But does it really? Interestingly, most of you who believed that pornography is sometimes healthy or necessary actually thought it was NOT ok within the context of a marriage or committed relationship. Why? Presumably because the thought is that, within a relationship, you should be fulfilling each other’s needs, and that pornography within that relationships is, in the very least, “emotional cheating”.
Let’s think about that for a moment, though. Do you really think of a person you are making love to as just “fulfilling a need” of yours? I honestly think that most reasonable people (religious or non-religious) would say no. Sex with someone you love is supposed to be more than that. It’s supposed to be about love—an expression of that love— not mutually using one another.
If we really believe that sex is about more than using someone else to fulfill a need, then looking at pornography can never be ok. Why? Well, as we have just shown, pornography trains those who look at it to view sex as absolutely nothing more than selfish gratification (read: “fulfilling my needs”). It’s naive (read: “wrong”) to think that your mindset will just magically change when you enter into a committed relationship.
I don’t think anyone would argue with me when I say that love cannot be selfish. It has to be selfless. Begin training yourself in love today. Waiting for tomorrow may be too late.
Last week, the Philadelphia Public Health Department launched a new campaign encouraging teens to “take control of their health”. The website, TakeControlPhilly, educates teens on the importance of condom use, and invites children as young as 11 to request to have a package of condoms mailed to them—completely free of charge! Yippee!!
When asked by members of the public if perhaps giving condoms away to 11-year-olds wasn’t such a good idea, the City Health Commissioner, Donald Schwarz replied:
“Clearly, we don’t think it’s OK for 11-year-olds to be having sex,” says Schwarz. “But we don’t have the infrastructure in place to fix [that] problem fast. We can, however, make condoms available fairly quickly to whoever needs them.”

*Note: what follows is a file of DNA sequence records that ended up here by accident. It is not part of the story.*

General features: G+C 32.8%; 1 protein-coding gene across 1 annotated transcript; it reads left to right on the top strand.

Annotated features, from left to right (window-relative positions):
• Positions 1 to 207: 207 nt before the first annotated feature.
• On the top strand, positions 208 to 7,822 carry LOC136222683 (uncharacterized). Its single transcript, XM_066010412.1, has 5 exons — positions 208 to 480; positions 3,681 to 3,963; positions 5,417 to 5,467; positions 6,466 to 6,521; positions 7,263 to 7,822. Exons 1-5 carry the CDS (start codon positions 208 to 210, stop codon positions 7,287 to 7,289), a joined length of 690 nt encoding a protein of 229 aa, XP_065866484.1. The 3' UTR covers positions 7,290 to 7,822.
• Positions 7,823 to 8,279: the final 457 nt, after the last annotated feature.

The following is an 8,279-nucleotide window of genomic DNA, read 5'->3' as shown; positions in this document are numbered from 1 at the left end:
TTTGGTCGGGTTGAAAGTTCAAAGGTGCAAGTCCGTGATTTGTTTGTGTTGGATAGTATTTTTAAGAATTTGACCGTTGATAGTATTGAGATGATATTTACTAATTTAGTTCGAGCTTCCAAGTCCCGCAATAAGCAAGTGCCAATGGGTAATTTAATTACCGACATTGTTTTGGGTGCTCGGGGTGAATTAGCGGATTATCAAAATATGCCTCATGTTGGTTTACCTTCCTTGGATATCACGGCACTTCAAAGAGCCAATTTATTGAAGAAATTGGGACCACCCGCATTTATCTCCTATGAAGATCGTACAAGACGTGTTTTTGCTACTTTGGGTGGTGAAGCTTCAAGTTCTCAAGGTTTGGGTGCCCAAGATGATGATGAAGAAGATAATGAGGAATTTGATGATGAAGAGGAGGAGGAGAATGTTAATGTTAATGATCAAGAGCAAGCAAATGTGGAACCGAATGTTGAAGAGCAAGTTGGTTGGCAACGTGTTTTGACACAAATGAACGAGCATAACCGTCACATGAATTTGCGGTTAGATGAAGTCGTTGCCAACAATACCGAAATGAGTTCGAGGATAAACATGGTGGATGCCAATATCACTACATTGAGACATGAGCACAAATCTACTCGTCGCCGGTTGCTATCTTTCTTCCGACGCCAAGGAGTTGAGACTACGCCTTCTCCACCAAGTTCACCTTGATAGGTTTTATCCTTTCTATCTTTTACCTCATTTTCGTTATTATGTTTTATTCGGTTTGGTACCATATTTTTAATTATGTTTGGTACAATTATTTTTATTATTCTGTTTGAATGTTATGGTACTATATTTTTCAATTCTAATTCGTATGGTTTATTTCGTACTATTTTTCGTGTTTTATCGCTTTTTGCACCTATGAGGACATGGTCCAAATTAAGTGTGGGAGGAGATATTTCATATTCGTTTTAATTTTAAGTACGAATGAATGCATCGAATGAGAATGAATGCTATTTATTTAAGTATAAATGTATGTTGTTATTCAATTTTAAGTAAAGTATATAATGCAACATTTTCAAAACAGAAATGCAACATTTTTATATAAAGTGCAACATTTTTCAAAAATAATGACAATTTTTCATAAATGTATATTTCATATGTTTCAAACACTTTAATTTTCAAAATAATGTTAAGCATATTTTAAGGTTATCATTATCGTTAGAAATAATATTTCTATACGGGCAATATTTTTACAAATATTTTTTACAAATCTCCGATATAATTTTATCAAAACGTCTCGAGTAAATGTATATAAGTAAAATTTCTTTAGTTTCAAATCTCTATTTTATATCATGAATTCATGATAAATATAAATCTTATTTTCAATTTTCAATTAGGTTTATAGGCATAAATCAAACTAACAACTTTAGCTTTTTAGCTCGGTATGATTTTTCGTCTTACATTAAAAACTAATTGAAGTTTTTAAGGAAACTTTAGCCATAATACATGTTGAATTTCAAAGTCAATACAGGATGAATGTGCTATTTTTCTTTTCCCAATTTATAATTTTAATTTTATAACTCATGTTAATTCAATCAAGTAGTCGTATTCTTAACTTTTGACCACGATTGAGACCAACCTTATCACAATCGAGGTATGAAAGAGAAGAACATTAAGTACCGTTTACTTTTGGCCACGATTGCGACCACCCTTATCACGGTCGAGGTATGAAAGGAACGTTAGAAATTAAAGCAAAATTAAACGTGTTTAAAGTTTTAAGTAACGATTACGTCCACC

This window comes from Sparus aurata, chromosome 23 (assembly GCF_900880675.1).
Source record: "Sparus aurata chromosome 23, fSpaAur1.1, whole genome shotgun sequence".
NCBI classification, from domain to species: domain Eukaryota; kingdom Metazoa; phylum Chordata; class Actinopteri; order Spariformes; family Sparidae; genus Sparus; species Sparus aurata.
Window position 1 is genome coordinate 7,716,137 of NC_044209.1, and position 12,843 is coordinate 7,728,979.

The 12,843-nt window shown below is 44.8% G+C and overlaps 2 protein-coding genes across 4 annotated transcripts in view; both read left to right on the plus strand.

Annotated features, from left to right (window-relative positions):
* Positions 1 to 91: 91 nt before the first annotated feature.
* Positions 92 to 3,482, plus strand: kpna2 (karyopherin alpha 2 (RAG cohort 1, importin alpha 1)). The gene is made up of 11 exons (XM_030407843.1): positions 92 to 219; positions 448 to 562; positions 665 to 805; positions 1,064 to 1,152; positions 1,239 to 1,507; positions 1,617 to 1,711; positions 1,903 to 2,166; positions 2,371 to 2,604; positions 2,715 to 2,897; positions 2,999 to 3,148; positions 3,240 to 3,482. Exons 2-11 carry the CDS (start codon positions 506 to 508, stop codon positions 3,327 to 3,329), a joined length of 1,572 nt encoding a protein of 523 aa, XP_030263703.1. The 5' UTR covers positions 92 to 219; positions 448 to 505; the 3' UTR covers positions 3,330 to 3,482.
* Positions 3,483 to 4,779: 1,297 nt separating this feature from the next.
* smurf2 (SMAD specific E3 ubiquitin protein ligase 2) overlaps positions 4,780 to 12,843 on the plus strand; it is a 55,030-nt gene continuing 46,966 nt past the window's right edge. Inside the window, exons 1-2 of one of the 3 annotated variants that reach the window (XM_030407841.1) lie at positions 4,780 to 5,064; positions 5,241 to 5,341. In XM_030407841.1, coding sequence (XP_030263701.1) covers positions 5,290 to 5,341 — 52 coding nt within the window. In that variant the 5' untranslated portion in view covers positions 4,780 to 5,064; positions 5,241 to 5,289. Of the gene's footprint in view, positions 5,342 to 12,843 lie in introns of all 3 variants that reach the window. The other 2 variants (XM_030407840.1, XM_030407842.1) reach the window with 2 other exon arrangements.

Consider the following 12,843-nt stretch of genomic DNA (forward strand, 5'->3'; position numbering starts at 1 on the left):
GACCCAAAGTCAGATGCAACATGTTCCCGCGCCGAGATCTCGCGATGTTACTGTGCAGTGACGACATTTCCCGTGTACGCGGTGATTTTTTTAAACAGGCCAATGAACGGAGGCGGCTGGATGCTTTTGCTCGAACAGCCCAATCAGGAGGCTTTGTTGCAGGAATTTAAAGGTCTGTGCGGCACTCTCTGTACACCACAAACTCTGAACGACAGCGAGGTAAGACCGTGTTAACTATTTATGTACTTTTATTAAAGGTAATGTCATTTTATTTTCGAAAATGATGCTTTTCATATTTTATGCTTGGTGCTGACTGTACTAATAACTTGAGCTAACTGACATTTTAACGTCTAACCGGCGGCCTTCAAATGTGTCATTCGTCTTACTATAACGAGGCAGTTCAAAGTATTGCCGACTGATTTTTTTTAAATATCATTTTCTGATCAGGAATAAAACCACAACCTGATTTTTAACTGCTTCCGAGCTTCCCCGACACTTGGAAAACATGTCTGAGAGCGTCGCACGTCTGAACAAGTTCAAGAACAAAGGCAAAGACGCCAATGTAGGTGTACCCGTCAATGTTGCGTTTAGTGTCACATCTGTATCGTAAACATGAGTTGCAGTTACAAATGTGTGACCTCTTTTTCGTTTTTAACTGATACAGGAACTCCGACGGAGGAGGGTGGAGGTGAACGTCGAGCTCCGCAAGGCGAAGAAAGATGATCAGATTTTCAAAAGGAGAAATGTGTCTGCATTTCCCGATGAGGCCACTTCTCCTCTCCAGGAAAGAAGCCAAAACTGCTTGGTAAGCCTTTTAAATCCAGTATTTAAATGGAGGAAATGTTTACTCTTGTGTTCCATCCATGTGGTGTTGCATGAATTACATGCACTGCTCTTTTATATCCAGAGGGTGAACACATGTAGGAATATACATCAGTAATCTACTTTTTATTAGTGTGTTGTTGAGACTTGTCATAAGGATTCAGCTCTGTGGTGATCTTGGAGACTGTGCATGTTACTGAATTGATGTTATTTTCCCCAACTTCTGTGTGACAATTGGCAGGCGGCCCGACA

Schwarz wasn’t the first to use this talking point, and he won’t be the last. For some reason, people actually believe that giving away free condoms without discretion actually solves more problems than it creates. Don’t get me wrong. I’m not saying that using condoms doesn’t help to stop the spread of certain diseases (though just a fun fact for you: HPV is the most common type of STD and the condom is useless against it). I’m saying that arguing that giving condoms away doesn’t encourage more people to have sex is like trying to argue that little kids won’t eat cookies that are placed right in front of them. …Which reminds me of a video I saw on YouTube a while back…
Ok so you get the point. These kids were even given a real incentive for not eating the cookie right away…they would get another cookie! And even then some couldn’t do it. Can you blame them? The cookie was right there, and no real consequences threatened them if they decided to eat it.
Obviously we’re talking about something much more meaningful (and much more appealing) than cookies, here. And what is the incentive that the city, who is giving the 11-year-olds condoms, giving them for not using them? “Only use these if you need them”? What does that even mean to an 11-year-old? Giving condoms away doesn’t really solve any real problems. It’s like settling for putting a Band-Aid on a gaping wound.